David Cameron's apology for Bloody Sunday has struck a deep nerve in Northern Ireland.
Nationalists embraced it, even cheered him in their thousands as they listened to his speech.
The heartfelt nature of the apology, the fact that it came after an exhaustive investigation and Cameron's straightforward declaration that the British Army had done grievous wrong made the apology utterly acceptable.
Contrast it with the Pope Benedict's apology for the rampant child child sex abuse carried out by many Irish priests which he also delivered to the Irish people.
The response was lukewarm to say the least. Unlike Cameron who showed with both words and deed that he was serious, Pope Benedict was clearly attempting a damage limitation exercise rather than directly confronting the massive problem his church had created.
The Irish public saw through that and opinion polls revealed them as very skeptical of the pope's words.
The difference is that most Irish firmly believe that the church is still hiding much of the abuse and are refusing to hold any further inquiries.
The British government on the other hand spent $300 million on an exhaustive investigation and spent 12 years documenting every possible aspect of what happened on Bloody Sunday.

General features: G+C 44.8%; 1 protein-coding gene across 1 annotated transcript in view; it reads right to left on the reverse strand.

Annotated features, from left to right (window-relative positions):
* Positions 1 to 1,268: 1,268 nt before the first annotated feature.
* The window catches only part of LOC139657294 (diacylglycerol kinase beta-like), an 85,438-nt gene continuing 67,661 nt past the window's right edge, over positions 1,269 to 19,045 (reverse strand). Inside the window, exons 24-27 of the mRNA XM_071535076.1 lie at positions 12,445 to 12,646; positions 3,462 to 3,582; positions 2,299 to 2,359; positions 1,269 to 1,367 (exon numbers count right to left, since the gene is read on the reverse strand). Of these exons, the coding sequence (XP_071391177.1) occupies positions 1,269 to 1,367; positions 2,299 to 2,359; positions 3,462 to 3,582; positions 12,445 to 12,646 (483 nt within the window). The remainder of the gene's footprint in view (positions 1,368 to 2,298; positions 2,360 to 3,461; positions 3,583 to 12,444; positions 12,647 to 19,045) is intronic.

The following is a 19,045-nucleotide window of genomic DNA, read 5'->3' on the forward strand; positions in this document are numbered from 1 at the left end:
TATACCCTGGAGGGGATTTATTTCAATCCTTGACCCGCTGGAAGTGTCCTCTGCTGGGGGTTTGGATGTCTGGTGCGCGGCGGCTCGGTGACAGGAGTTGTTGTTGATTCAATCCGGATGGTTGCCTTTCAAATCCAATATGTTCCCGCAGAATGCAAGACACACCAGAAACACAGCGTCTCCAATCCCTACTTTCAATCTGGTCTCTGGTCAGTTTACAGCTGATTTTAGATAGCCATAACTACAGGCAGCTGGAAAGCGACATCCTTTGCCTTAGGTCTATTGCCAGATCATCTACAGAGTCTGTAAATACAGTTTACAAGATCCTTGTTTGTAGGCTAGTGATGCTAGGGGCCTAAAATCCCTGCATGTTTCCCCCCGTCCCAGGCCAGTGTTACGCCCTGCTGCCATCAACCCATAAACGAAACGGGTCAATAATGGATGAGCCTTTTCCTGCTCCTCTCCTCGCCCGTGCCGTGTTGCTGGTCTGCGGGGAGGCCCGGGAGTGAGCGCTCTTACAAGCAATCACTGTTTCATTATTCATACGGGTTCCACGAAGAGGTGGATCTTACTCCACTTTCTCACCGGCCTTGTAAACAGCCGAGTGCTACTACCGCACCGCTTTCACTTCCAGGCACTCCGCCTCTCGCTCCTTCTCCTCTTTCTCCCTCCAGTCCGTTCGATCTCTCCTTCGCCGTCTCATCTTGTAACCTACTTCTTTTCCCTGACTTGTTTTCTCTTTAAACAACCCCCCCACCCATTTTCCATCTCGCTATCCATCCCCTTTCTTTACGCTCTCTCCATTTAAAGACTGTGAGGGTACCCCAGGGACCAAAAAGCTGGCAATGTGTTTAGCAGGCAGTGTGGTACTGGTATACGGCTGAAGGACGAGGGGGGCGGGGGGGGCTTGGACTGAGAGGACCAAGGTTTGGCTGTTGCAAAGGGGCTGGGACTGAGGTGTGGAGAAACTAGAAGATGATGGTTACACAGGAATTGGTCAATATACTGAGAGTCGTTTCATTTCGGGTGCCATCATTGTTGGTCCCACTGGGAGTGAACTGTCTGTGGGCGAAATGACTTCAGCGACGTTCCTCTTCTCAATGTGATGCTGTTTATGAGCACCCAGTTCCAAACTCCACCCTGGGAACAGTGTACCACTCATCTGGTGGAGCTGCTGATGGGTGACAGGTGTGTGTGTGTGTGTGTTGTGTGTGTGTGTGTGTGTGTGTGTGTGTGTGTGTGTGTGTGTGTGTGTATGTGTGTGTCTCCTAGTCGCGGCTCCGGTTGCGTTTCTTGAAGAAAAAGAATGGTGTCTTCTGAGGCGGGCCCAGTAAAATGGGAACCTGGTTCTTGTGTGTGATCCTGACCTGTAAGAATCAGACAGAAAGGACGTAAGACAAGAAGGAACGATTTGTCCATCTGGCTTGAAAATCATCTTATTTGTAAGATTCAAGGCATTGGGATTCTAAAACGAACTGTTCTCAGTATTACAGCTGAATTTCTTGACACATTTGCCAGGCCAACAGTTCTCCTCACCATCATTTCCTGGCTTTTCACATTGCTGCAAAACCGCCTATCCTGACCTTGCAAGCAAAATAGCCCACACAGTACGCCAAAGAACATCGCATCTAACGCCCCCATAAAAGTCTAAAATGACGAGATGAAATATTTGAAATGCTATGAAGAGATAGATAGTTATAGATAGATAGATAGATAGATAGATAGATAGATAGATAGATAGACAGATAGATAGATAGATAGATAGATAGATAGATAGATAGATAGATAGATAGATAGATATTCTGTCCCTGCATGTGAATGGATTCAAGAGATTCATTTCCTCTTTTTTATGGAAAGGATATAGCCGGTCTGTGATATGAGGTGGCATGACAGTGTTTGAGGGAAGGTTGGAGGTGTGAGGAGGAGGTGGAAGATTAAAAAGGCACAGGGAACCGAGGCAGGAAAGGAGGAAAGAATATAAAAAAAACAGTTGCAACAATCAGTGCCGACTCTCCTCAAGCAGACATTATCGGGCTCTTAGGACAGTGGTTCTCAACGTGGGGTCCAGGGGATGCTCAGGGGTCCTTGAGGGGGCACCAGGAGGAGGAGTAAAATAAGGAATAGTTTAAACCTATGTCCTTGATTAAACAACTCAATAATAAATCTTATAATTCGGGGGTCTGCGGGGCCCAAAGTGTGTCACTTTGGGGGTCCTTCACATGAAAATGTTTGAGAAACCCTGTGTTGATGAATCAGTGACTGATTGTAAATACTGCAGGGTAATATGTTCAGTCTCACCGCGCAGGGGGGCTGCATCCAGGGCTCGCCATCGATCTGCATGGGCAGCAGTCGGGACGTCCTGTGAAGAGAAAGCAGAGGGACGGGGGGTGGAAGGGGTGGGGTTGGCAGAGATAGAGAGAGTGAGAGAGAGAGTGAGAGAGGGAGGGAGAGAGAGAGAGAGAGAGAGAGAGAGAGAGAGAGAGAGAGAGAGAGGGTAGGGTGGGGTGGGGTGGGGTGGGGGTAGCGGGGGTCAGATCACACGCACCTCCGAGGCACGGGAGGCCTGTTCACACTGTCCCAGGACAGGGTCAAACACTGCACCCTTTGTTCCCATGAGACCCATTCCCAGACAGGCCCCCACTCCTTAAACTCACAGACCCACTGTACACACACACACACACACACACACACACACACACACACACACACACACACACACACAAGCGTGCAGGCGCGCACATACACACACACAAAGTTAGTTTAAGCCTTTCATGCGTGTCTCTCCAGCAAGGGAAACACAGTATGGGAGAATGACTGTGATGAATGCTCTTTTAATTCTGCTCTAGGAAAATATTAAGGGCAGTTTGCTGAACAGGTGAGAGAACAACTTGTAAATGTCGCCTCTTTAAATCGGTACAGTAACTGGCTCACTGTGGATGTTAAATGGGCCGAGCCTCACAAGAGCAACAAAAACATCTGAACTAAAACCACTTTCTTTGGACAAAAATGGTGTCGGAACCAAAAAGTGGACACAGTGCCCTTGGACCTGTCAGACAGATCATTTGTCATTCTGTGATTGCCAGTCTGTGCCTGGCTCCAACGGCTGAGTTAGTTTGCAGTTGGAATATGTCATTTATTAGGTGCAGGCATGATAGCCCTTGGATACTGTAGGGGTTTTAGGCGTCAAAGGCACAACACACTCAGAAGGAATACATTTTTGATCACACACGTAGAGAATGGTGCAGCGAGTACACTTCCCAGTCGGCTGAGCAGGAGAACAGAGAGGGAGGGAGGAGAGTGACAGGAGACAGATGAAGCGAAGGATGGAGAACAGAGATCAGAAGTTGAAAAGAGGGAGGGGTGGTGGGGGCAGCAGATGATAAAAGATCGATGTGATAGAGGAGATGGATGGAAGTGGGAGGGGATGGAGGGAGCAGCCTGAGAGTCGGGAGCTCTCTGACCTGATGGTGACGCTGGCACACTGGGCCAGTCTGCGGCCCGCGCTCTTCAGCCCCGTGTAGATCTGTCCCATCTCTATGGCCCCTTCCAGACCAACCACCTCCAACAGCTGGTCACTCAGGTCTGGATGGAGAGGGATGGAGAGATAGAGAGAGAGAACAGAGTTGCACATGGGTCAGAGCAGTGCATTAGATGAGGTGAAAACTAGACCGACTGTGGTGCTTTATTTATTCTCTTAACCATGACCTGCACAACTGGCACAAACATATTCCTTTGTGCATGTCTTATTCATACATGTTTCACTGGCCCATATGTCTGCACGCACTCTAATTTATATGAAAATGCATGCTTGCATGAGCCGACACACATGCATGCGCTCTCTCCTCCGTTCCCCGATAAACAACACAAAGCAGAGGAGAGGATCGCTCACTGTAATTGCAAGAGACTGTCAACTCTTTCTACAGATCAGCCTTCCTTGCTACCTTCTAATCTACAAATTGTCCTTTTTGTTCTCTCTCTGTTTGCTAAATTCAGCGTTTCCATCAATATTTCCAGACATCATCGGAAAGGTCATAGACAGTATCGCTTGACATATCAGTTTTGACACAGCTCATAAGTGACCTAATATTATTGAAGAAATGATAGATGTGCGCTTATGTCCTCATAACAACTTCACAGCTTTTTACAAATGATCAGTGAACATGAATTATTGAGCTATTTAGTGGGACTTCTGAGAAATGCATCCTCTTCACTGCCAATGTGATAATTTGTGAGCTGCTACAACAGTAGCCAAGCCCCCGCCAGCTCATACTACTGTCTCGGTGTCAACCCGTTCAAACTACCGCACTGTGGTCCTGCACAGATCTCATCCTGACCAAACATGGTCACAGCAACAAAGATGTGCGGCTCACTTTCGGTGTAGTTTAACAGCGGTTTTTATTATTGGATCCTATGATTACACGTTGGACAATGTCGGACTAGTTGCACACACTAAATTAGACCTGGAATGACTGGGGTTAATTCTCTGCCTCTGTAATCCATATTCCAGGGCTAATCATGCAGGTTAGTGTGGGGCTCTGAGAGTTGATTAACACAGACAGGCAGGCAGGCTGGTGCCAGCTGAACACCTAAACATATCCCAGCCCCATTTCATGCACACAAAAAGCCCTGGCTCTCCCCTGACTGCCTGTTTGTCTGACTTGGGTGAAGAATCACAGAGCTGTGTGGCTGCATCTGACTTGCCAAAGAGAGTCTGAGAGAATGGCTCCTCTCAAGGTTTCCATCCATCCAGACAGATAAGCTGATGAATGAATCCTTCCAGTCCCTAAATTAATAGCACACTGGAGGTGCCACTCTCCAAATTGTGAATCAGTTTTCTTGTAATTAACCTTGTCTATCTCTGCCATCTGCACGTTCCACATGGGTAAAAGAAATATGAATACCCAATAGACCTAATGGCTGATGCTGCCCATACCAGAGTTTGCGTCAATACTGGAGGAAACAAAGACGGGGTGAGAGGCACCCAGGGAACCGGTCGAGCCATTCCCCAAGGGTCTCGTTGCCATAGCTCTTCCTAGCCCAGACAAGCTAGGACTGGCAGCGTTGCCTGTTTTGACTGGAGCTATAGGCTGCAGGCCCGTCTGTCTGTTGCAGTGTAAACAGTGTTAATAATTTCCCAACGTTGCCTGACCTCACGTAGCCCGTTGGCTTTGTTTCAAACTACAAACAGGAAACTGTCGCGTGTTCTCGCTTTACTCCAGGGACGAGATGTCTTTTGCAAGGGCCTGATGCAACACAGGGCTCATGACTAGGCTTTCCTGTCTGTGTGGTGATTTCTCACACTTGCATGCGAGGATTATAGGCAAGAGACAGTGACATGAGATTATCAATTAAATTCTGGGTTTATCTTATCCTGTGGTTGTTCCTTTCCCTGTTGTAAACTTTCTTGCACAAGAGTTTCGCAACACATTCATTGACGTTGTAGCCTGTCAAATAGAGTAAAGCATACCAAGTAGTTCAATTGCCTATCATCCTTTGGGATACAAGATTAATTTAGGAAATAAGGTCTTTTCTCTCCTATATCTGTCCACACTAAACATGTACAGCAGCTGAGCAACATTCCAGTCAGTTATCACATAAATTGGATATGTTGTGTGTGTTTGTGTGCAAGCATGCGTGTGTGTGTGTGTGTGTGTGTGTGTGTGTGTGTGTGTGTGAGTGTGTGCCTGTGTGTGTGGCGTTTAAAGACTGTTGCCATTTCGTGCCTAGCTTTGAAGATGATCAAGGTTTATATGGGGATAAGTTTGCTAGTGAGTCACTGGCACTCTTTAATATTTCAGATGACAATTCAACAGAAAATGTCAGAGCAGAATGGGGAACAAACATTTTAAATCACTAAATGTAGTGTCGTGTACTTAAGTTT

So apologies have to be accompanied by good deeds, what Aristotle called acts of good authority.
Likewise with BP, we see the apology of the chairman for the Louisiana oil spill but no acts of good authority to accept blame or put things right until they were absolutely forced to.
Like Cameron, previous British Prime Minister Tony Blair made a public apology to the Irish people, that time for the Irish Famine and Britain's shameful neglect at the time.
That too was seen as a great act , because Blair had shown with his work on the peace process that he was utterly committed to solving the Irish question.
Strange to say, but the pope and BP could learn a lot from David Cameron and Tony Blair about how to apologize and mean it.